Tuesday, September 24, 2019

Last Call For The Reach To Impeach, Con't

We got significantly closer to full impeachment hearings today as the dam broke, flooding DC and House Speaker Nancy Pelosi.  Today, she called for a formal impeachment inquiry and says six House committees will move forward with investigations in order to arrive at possible articles of impeachment.

House Speaker Nancy Pelosi on Tuesday announced a formal impeachment inquiry into President Trump, a dramatic turnaround by the Democratic leader that sets up a constitutional and political clash pitting the Congress against the nation’s chief executive. 
“The actions of the Trump presidency have revealed the dishonorable fact of the president’s betrayal of his oath of office, betrayal of our national security and betrayal of the integrity of our elections,” Pelosi said in brief remarks. “Therefore, today, I am announcing the House of Representatives is moving forward with an official impeachment inquiry.”
Impeachment is a rare and extraordinary first step that could lead to overturning the decision of U.S. voters in 2016 to elect Trump. Pelosi’s decision foreshadows an intensely partisan fall, triggering pushback from Trump allies with repercussions for the 2020 campaign.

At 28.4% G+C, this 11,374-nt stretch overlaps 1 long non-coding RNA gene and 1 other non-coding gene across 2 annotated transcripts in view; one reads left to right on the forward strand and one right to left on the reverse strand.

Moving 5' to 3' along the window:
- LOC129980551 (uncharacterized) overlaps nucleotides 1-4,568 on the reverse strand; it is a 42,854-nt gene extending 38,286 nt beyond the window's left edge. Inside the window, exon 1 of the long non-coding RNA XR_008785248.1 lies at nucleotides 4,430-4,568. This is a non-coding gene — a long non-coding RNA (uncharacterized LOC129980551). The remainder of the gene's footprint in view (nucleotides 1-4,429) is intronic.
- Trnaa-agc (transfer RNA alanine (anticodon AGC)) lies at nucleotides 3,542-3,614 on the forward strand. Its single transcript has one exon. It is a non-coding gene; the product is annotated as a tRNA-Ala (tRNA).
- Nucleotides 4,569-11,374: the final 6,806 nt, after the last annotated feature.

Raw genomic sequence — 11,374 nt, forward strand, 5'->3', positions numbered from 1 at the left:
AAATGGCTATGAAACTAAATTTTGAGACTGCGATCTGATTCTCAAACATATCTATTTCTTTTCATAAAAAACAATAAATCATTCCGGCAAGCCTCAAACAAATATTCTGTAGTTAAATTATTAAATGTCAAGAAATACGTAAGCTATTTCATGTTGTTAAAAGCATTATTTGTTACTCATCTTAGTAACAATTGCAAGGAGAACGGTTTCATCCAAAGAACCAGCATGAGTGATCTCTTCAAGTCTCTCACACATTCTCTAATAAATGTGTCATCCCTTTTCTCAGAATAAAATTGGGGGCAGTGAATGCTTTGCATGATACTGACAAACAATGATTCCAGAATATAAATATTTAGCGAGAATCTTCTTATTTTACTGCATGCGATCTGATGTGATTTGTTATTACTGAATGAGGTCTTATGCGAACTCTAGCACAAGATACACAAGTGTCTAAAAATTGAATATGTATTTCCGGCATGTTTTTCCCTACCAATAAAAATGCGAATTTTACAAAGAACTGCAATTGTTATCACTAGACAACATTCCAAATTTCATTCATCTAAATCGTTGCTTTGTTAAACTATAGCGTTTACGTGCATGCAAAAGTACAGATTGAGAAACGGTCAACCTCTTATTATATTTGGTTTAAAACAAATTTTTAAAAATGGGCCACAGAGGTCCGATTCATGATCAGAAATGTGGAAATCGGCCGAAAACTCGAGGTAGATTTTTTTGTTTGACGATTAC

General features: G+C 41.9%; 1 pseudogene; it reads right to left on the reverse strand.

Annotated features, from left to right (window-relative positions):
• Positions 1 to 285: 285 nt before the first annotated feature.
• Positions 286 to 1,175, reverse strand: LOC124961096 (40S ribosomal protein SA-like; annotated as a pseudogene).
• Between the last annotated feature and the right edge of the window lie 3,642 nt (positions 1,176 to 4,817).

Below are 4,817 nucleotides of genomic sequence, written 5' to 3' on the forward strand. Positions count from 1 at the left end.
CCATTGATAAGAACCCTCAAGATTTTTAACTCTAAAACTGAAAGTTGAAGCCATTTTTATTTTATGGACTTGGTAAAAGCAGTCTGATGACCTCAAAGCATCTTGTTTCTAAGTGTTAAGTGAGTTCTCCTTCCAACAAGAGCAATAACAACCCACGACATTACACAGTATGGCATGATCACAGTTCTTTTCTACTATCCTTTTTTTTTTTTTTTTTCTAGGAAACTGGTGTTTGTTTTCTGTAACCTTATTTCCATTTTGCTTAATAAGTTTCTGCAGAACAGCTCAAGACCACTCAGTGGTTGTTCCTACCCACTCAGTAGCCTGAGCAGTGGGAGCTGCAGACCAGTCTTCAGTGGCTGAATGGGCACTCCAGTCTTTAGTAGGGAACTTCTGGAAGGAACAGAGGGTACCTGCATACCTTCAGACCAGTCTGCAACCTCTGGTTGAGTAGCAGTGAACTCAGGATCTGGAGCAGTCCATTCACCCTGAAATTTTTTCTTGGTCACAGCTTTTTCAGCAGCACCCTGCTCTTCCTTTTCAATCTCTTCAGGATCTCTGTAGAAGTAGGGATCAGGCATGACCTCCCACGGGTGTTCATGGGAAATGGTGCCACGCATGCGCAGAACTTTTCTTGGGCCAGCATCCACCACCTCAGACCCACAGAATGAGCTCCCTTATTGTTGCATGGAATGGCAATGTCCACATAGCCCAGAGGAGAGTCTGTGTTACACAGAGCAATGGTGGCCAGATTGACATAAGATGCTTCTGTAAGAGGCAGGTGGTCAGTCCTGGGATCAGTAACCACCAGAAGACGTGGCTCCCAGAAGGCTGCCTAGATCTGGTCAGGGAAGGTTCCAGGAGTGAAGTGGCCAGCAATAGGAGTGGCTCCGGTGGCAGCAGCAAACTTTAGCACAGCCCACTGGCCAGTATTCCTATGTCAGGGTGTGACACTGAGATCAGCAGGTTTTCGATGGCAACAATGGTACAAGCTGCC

The president immediately lashed out on Twitter. 
“Such an important day at the United Nations, so much work and so much success, and the Democrats purposely had to ruin and demean it with more breaking news Witch Hunt garbage. So bad for our Country!” he wrote.

Pelosi’s change of heart comes after days of consulting allies and follows reports that Trump may have pressured a foreign leader to investigate former vice president and potential 2020 campaign rival Joe Biden and his family. 
Those reports over a seven-day period created a groundswell of support among Democrats for impeachment, with moderates from swing districts joining liberals in calling for an inquiry.

Meanwhile the Senate called unanimously for the White House to turn over the full whistleblower complaint to the House and Senate Intelligence Committees as Republican Sen. Richard Burr says there will be a bipartisan investigation into the report.

Even as the House is ramping up its investigation into the Trump administration’s dealings with Ukraine, the Senate Intelligence Committee is conducting its own inquiry and is seeking an interview with the whistleblower who filed the initial complaint with the intelligence community’s inspector general, according to a letter obtained by Yahoo News. 
A letter seeking to question the still-anonymous whistleblower was sent Tuesday to Andrew Bakaj, the lawyer who represents the official. It was signed by committee chair Sen. Richard Burr, R-N.C., and Sen. Mark Warner, D-Va. — signifying that the panel is pursuing the politically explosive issue on a bipartisan basis.